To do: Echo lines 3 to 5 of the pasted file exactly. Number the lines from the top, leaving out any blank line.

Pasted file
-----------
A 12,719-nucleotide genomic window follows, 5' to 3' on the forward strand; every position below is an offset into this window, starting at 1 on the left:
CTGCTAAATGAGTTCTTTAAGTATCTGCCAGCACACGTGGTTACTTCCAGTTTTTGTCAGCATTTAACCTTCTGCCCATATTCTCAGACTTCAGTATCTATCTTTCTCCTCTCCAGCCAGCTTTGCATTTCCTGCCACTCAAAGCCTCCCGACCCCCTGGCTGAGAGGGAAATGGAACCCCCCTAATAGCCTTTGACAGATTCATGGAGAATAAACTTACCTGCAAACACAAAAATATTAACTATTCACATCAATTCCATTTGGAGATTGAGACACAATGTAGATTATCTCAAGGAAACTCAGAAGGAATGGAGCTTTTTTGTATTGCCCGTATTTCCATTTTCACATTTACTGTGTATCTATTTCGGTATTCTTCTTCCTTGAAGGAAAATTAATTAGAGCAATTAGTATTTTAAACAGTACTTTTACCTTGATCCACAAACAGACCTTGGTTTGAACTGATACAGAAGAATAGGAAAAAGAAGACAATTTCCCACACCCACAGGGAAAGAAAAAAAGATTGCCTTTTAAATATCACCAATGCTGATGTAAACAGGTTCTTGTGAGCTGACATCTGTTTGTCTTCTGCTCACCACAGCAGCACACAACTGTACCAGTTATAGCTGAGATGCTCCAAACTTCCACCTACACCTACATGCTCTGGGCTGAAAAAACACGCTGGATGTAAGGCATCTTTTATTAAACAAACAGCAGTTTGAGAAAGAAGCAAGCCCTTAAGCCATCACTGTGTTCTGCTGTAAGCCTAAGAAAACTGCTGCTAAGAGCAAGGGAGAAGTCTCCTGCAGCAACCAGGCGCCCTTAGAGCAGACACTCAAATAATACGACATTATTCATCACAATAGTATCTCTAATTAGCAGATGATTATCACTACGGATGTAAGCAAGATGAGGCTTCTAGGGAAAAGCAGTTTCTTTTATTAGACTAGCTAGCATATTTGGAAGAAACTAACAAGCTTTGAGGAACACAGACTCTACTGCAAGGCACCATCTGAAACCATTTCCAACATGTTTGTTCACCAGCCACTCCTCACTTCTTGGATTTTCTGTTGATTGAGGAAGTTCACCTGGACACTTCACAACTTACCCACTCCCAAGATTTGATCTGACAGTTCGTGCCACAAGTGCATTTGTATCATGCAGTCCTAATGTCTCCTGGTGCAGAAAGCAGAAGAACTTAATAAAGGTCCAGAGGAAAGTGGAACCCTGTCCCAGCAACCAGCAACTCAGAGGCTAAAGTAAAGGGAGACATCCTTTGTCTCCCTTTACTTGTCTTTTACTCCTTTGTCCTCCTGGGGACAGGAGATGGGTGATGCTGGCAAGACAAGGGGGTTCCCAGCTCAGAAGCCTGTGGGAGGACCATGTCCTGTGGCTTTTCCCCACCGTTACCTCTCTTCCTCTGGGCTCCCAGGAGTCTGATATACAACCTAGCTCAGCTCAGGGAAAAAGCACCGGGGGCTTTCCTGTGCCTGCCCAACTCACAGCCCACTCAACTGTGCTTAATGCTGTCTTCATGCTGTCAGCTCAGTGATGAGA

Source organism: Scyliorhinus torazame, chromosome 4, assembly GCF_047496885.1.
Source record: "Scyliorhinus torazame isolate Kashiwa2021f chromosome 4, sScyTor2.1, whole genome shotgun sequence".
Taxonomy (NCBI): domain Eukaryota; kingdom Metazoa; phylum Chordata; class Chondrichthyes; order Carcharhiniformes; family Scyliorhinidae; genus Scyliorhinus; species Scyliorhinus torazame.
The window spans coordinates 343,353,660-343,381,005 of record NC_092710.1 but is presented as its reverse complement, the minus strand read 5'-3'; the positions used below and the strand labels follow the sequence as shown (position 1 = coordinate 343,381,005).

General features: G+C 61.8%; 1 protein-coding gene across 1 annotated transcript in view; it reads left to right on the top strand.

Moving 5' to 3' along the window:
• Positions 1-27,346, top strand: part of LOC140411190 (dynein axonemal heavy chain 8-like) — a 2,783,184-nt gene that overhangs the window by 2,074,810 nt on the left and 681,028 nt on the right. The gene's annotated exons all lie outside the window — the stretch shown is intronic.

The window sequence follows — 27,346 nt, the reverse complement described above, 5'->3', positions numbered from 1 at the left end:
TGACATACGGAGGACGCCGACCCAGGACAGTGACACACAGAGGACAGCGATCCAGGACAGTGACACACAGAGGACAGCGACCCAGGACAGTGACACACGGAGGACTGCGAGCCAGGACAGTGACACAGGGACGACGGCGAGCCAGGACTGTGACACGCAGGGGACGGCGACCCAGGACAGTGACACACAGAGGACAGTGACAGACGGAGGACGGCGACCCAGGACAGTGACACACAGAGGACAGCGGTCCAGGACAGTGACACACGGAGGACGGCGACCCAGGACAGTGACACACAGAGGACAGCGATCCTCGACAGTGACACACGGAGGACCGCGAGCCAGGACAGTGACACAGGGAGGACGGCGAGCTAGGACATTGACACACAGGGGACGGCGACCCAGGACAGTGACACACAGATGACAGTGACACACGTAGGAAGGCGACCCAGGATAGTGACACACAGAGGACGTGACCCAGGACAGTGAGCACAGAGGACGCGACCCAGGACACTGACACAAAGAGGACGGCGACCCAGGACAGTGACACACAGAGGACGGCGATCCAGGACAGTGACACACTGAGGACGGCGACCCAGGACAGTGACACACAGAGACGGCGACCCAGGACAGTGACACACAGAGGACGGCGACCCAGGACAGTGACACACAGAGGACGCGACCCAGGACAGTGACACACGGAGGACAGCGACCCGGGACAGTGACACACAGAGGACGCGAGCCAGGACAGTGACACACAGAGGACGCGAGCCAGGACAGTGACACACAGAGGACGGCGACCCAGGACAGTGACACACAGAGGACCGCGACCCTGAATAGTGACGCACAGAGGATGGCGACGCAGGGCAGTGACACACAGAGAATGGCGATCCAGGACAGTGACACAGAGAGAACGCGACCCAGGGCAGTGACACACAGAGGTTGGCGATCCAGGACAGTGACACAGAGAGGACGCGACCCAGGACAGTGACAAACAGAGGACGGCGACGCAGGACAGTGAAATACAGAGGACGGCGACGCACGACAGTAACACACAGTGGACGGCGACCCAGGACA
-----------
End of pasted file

Source organism: Scyliorhinus torazame, chromosome 4, assembly GCF_047496885.1.
Source record: "Scyliorhinus torazame isolate Kashiwa2021f chromosome 4, sScyTor2.1, whole genome shotgun sequence".
Taxonomy (NCBI): domain Eukaryota; kingdom Metazoa; phylum Chordata; class Chondrichthyes; order Carcharhiniformes; family Scyliorhinidae; genus Scyliorhinus; species Scyliorhinus torazame.